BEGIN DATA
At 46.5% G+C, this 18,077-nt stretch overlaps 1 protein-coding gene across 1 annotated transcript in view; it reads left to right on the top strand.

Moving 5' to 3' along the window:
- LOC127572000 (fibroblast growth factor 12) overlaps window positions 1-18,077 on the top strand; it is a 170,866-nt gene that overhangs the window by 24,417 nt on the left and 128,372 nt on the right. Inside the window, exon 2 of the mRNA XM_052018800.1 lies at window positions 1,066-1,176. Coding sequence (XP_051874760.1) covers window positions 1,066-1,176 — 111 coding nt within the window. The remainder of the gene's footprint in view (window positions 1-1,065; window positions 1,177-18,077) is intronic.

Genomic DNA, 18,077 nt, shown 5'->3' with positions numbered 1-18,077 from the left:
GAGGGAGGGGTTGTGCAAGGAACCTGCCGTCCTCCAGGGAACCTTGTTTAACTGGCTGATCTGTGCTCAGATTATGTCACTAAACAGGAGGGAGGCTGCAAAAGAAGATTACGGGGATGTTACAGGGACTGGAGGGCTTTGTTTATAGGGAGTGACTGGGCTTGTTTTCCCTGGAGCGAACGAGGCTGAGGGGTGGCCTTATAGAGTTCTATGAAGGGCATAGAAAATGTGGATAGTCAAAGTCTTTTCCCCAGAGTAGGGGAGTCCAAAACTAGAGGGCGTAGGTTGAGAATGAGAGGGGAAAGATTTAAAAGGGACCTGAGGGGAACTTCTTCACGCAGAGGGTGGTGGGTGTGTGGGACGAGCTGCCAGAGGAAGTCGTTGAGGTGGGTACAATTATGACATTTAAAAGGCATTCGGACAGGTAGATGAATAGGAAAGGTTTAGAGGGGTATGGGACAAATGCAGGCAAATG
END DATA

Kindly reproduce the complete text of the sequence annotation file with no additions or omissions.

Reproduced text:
At 46.5% G+C, this 18,077-nt stretch overlaps 1 protein-coding gene across 1 annotated transcript in view; it reads left to right on the top strand.

Moving 5' to 3' along the window:
- LOC127572000 (fibroblast growth factor 12) overlaps window positions 1-18,077 on the top strand; it is a 170,866-nt gene that overhangs the window by 24,417 nt on the left and 128,372 nt on the right. Inside the window, exon 2 of the mRNA XM_052018800.1 lies at window positions 1,066-1,176. Coding sequence (XP_051874760.1) covers window positions 1,066-1,176 — 111 coding nt within the window. The remainder of the gene's footprint in view (window positions 1-1,065; window positions 1,177-18,077) is intronic.

Genomic DNA, 18,077 nt, shown 5'->3' with positions numbered 1-18,077 from the left:
GAGGGAGGGGTTGTGCAAGGAACCTGCCGTCCTCCAGGGAACCTTGTTTAACTGGCTGATCTGTGCTCAGATTATGTCACTAAACAGGAGGGAGGCTGCAAAAGAAGATTACGGGGATGTTACAGGGACTGGAGGGCTTTGTTTATAGGGAGTGACTGGGCTTGTTTTCCCTGGAGCGAACGAGGCTGAGGGGTGGCCTTATAGAGTTCTATGAAGGGCATAGAAAATGTGGATAGTCAAAGTCTTTTCCCCAGAGTAGGGGAGTCCAAAACTAGAGGGCGTAGGTTGAGAATGAGAGGGGAAAGATTTAAAAGGGACCTGAGGGGAACTTCTTCACGCAGAGGGTGGTGGGTGTGTGGGACGAGCTGCCAGAGGAAGTCGTTGAGGTGGGTACAATTATGACATTTAAAAGGCATTCGGACAGGTAGATGAATAGGAAAGGTTTAGAGGGGTATGGGACAAATGCAGGCAAATG